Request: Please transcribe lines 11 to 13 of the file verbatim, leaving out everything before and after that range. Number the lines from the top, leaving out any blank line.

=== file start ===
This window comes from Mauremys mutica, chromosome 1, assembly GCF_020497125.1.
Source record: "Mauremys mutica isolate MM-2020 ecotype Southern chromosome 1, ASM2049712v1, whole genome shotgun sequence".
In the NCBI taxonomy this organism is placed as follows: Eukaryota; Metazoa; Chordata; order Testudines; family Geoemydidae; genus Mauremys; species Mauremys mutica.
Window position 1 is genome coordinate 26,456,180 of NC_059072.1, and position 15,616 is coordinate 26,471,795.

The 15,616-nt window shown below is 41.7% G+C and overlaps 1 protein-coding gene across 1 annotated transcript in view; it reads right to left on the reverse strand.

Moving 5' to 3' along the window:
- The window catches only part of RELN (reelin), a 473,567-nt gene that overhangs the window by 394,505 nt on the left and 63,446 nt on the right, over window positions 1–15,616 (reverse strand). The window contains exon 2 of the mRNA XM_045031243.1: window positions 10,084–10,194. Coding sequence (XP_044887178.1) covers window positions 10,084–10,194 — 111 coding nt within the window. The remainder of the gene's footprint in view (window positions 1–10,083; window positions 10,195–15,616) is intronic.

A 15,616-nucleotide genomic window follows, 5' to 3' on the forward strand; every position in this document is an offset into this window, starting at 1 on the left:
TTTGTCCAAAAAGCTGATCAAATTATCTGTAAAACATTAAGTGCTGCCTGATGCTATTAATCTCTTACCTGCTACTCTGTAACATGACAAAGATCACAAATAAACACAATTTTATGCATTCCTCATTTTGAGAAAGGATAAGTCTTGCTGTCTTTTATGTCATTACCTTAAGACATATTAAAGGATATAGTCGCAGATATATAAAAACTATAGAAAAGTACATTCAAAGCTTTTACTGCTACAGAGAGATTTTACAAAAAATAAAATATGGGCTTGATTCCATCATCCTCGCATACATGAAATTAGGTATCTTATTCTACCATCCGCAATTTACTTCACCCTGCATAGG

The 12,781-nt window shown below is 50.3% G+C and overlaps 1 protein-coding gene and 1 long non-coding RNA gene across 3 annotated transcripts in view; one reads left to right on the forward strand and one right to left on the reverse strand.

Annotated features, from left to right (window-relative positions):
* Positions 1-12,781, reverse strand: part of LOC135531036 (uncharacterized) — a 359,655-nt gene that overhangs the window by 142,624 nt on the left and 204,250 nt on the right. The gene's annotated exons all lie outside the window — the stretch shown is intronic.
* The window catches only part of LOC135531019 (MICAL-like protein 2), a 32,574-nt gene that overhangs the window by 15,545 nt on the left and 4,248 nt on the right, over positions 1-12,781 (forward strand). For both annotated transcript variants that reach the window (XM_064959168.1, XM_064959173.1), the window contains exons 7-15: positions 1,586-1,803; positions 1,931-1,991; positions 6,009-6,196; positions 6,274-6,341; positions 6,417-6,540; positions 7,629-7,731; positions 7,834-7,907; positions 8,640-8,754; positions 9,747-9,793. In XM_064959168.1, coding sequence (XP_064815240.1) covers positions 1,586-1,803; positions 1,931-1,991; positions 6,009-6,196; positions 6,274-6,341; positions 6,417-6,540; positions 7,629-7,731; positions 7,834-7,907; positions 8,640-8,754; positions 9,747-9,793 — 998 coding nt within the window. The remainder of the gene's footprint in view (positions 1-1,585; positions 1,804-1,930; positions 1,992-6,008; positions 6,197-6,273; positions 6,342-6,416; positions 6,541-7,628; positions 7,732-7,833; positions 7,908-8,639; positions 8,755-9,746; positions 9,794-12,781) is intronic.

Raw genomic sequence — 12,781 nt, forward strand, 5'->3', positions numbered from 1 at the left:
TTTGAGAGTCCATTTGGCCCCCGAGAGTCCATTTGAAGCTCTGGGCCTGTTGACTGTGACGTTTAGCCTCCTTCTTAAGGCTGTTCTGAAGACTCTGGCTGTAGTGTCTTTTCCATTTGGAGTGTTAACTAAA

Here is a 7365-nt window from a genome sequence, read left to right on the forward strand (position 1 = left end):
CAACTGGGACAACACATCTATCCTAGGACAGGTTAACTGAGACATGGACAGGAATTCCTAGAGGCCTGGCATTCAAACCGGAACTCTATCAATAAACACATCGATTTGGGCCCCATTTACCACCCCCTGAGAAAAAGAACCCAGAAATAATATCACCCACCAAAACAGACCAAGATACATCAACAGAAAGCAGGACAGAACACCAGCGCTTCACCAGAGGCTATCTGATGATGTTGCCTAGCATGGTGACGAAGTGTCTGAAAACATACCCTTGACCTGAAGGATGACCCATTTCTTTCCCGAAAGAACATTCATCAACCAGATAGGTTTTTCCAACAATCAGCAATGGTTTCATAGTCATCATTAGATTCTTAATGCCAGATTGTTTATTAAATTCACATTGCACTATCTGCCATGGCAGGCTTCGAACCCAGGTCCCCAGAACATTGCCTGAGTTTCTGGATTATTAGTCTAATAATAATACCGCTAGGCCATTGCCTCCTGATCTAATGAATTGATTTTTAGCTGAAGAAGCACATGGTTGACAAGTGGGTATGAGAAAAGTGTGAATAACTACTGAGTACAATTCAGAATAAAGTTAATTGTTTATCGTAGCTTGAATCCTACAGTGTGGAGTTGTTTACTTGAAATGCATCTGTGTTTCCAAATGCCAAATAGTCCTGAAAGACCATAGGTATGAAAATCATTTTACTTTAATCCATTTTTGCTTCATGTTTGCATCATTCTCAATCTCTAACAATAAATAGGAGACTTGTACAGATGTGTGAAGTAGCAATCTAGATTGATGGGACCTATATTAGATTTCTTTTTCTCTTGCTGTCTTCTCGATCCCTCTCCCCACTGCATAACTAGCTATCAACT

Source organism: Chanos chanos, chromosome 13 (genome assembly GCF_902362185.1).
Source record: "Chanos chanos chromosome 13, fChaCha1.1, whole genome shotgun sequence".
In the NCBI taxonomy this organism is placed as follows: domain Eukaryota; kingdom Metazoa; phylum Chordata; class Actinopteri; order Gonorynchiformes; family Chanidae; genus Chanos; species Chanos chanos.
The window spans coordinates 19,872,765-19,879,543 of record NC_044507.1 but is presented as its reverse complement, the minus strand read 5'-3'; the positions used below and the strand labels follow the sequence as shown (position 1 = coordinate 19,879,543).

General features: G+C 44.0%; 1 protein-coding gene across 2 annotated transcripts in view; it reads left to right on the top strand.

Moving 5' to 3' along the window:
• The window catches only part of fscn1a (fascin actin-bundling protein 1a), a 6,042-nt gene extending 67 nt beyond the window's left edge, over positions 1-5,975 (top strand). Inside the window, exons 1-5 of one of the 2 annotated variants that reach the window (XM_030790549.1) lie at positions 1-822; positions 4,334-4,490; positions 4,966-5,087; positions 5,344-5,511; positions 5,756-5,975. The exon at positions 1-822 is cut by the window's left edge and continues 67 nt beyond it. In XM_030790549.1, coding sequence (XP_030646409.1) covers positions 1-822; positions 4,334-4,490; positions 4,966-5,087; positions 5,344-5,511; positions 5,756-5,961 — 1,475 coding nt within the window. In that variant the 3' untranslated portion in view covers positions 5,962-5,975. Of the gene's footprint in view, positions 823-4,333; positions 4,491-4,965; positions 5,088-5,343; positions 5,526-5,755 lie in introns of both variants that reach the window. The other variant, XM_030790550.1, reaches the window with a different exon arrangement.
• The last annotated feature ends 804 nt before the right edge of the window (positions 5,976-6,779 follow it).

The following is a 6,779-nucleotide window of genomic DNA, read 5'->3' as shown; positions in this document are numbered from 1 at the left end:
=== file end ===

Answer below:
Annotated features, from left to right (window-relative positions):
* Positions 1-12,781, reverse strand: part of LOC135531036 (uncharacterized) — a 359,655-nt gene that overhangs the window by 142,624 nt on the left and 204,250 nt on the right. The gene's annotated exons all lie outside the window — the stretch shown is intronic.
* The window catches only part of LOC135531019 (MICAL-like protein 2), a 32,574-nt gene that overhangs the window by 15,545 nt on the left and 4,248 nt on the right, over positions 1-12,781 (forward strand). For both annotated transcript variants that reach the window (XM_064959168.1, XM_064959173.1), the window contains exons 7-15: positions 1,586-1,803; positions 1,931-1,991; positions 6,009-6,196; positions 6,274-6,341; positions 6,417-6,540; positions 7,629-7,731; positions 7,834-7,907; positions 8,640-8,754; positions 9,747-9,793. In XM_064959168.1, coding sequence (XP_064815240.1) covers positions 1,586-1,803; positions 1,931-1,991; positions 6,009-6,196; positions 6,274-6,341; positions 6,417-6,540; positions 7,629-7,731; positions 7,834-7,907; positions 8,640-8,754; positions 9,747-9,793 — 998 coding nt within the window. The remainder of the gene's footprint in view (positions 1-1,585; positions 1,804-1,930; positions 1,992-6,008; positions 6,197-6,273; positions 6,342-6,416; positions 6,541-7,628; positions 7,732-7,833; positions 7,908-8,639; positions 8,755-9,746; positions 9,794-12,781) is intronic.